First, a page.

Learning To Write English All Over Again

There are times when I wish my mother tongue was something other than English  and I had to learn English from scratch. That way I would know my verbs from adverbs, my nouns from pronouns and how to construct a grammatically correct sentence.  I don’t know about you, but I have always been acutely aware of my lack of knowledge when it comes to English grammar.  Even as I start to write this post, I am wondering if anyone reading it might be thinking that I have used prepositions and subordinate conjunctions in the wrong place.   No, I don’t know what they are either!   I just write as I speak the language I have grown up with over the last 63 years.

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About 20 years ago I joined an adult education evening class at my local Sixth form college and took Adult English GCE. The majority of the syllabus was literature based which was most enjoyable and I discovered the joy of writing.   At that time, I was surprised how the written word had evolved since I left school. For example, we were told not to use a comma in front of the word and ( ,and ) as it was unnecessary.  I never did get around to reading “Eats, Shoots and Leaves”  written by Lynne Truss and published in 2003.  Maybe if I had read it I would not be struggling now.  10 years later I worked for someone who abhorred capital letters apart from the beginning of a sentence.  This threw me into a complete flummox trying to get things right, I had spent years, as a legal secretary, typing the Court, so to downgrade it to the court just didn’t feel right.

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I have muddled along quite happily over the years, accepting corrections from bosses, although I wasn’t entirely sure they were correct, and (see I still use the unnecessary comma) in the last 4 years writing my blog as if I was talking to you, without any hesitation as to whether the Grammar Police were going to come at me with a big stick.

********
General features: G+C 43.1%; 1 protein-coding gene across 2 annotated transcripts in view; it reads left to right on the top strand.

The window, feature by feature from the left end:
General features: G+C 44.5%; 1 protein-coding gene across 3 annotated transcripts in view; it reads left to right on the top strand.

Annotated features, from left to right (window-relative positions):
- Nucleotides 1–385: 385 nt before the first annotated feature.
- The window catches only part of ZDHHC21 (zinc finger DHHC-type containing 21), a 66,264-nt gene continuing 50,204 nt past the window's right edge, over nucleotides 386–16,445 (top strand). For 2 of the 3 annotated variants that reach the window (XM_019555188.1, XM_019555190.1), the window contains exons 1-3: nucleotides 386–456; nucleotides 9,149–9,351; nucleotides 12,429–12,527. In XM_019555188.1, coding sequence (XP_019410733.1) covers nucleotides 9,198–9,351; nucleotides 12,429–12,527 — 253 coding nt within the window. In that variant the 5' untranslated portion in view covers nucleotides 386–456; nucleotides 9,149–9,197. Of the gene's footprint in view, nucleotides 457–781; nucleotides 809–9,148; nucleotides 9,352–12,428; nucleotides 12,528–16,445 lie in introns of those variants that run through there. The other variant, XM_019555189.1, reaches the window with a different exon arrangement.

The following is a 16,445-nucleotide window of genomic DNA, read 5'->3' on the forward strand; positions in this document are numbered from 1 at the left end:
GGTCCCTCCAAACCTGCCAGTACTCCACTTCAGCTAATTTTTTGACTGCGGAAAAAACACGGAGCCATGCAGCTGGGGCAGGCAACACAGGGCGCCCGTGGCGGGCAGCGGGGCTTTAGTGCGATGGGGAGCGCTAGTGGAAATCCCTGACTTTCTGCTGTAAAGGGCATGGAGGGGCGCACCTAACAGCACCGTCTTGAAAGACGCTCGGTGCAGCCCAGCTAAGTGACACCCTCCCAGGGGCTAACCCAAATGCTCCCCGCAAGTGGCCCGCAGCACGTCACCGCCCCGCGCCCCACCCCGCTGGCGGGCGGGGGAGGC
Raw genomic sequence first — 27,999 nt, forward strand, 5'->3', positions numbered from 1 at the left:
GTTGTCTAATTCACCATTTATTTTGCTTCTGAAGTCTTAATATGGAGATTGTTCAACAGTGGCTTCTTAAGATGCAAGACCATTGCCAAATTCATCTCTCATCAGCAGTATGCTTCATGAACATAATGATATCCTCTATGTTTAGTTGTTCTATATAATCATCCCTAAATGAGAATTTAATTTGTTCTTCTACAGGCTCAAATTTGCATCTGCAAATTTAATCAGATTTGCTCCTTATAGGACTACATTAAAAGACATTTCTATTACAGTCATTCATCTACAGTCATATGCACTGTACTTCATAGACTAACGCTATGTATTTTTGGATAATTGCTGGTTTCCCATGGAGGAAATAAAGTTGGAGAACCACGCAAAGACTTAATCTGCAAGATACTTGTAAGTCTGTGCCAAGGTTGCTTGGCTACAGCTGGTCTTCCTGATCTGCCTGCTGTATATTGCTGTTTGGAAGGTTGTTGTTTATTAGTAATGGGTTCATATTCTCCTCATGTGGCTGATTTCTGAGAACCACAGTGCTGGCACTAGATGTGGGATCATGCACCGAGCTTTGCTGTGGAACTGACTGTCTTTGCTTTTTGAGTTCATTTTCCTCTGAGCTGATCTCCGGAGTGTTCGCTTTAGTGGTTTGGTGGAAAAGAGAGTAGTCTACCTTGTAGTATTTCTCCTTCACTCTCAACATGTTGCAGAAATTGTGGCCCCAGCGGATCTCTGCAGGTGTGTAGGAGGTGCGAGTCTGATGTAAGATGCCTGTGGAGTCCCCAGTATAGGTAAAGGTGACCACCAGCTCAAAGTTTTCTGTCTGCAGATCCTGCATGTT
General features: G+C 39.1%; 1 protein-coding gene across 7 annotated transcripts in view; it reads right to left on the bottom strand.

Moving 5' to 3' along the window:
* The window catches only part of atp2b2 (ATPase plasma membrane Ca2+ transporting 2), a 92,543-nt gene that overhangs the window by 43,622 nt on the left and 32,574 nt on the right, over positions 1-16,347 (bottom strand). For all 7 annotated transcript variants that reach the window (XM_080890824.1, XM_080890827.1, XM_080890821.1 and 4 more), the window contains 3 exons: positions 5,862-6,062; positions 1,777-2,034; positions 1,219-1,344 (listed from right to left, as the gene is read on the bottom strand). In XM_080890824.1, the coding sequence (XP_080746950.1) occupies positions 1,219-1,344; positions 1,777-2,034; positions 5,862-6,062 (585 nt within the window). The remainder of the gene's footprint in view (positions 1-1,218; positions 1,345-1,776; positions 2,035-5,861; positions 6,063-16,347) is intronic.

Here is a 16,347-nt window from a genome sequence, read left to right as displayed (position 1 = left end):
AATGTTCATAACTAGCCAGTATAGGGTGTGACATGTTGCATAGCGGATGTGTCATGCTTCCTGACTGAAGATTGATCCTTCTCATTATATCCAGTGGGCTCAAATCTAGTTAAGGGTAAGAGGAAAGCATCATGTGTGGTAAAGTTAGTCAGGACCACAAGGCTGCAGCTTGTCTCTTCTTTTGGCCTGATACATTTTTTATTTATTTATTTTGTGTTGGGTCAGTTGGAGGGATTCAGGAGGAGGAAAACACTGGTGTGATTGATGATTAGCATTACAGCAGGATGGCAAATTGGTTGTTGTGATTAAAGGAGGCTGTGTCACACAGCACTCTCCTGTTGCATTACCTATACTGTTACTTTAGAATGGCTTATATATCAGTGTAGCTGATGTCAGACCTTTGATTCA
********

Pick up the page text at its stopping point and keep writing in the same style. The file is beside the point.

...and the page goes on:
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I am very aware that everything evolves over the years, but last week something happened at work that made me wonder, even question, whether it is changing for the better.   We have been given a “Writing style guide”  to be used as a reference tool to ensure that communications are presented in a consistent style.  It went on to explain that spelling and punctuation changes as the language evolves.  There is a list of words to be avoided “Jargon”, redundant phrases and how to simplify common phrases such as using ‘about’ instead of ‘in relation to’ and ‘from or for’ instead of ‘from the point of view of’.  We are shown how to use bullet points, capital letters and abbreviations.    It was at abbreviations that was one hurdle I found a bit too high.   The style guide goes on to explain that abbreviations pronounced as words are written in sentence case, giving the example of NATO should be Nato.    Surely this is WRONG WRONG WRONG!!!

Feeling strongly about this, I took it up with our Marketing Department, sorry that should be marketing department (lower case), and received a reply that they were “delighted to see that I was absorbing the writing style”, explaining acronyms can be presented in both forms but a consistent approach was important and provided me with a link to the Guardian and Observer style guide.    I am not a Guardian reader but this was interesting and I learned that the ubiquitous comma can be used in front of the word ‘and’ and it is known as the Oxford comma:

Oxford comma – a comma before the final “and” in lists: straightforward ones (he ate ham, eggs and chips) do not need one, but sometimes it can help the reader (he ate cereal, kippers, bacon, eggs, toast and marmalade, and tea), and sometimes it is essential:

compare
I dedicate this book to my parents, Martin Amis, and JK Rowling

with
I dedicate this book to my parents, Martin Amis and JK Rowling

All is not lost, fortunately.

Meanwhile, I will continue to write as though I am speaking to you, whether it is right or wrong.  If I ponder too much over correctness it will slow down my process of thought, or should that be thought process.  I will remember not to use capital letters for the seasons which is something I always get wrong, and I will continue to stumble over the use of which and that –  “This is the house that Jack built” “This house, which Jack built, is now falling down.”

What is your take on all of this?  I leave you to think about how English has changed having read my post which is probably bursting with grammatical errors.

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23 thoughts on “Learning To Write English All Over Again